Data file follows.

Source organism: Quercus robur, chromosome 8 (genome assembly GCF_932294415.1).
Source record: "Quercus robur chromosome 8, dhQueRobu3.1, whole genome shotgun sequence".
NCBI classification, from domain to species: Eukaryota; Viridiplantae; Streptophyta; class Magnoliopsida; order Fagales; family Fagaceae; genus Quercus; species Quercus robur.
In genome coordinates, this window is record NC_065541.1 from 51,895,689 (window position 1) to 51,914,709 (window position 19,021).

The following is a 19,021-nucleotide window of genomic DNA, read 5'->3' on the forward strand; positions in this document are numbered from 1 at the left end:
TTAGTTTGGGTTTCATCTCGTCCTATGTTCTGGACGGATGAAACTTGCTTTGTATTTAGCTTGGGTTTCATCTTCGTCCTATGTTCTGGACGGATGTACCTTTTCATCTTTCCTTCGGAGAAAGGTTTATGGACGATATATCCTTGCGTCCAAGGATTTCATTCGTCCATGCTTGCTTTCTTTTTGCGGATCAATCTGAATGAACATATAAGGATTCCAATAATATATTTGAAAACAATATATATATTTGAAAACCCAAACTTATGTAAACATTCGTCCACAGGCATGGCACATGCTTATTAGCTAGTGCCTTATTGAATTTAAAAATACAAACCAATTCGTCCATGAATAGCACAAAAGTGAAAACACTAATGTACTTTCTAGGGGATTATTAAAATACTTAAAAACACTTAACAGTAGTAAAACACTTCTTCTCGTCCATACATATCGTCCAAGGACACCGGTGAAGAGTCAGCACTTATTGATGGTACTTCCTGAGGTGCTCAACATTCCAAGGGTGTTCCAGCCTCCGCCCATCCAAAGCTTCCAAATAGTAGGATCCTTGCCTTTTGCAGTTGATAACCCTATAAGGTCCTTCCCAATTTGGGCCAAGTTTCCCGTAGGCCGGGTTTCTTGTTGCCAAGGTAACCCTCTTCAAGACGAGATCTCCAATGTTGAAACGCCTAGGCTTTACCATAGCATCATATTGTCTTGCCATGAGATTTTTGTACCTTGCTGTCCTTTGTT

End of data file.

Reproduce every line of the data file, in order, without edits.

Source organism: Quercus robur, chromosome 8 (genome assembly GCF_932294415.1).
Source record: "Quercus robur chromosome 8, dhQueRobu3.1, whole genome shotgun sequence".
NCBI classification, from domain to species: Eukaryota; Viridiplantae; Streptophyta; class Magnoliopsida; order Fagales; family Fagaceae; genus Quercus; species Quercus robur.
In genome coordinates, this window is record NC_065541.1 from 51,895,689 (window position 1) to 51,914,709 (window position 19,021).

The following is a 19,021-nucleotide window of genomic DNA, read 5'->3' on the forward strand; positions in this document are numbered from 1 at the left end:
TTAGTTTGGGTTTCATCTCGTCCTATGTTCTGGACGGATGAAACTTGCTTTGTATTTAGCTTGGGTTTCATCTTCGTCCTATGTTCTGGACGGATGTACCTTTTCATCTTTCCTTCGGAGAAAGGTTTATGGACGATATATCCTTGCGTCCAAGGATTTCATTCGTCCATGCTTGCTTTCTTTTTGCGGATCAATCTGAATGAACATATAAGGATTCCAATAATATATTTGAAAACAATATATATATTTGAAAACCCAAACTTATGTAAACATTCGTCCACAGGCATGGCACATGCTTATTAGCTAGTGCCTTATTGAATTTAAAAATACAAACCAATTCGTCCATGAATAGCACAAAAGTGAAAACACTAATGTACTTTCTAGGGGATTATTAAAATACTTAAAAACACTTAACAGTAGTAAAACACTTCTTCTCGTCCATACATATCGTCCAAGGACACCGGTGAAGAGTCAGCACTTATTGATGGTACTTCCTGAGGTGCTCAACATTCCAAGGGTGTTCCAGCCTCCGCCCATCCAAAGCTTCCAAATAGTAGGATCCTTGCCTTTTGCAGTTGATAACCCTATAAGGTCCTTCCCAATTTGGGCCAAGTTTCCCGTAGGCCGGGTTTCTTGTTGCCAAGGTAACCCTCTTCAAGACGAGATCTCCAATGTTGAAACGCCTAGGCTTTACCATAGCATCATATTGTCTTGCCATGAGATTTTTGTACCTTGCTGTCCTTTGTT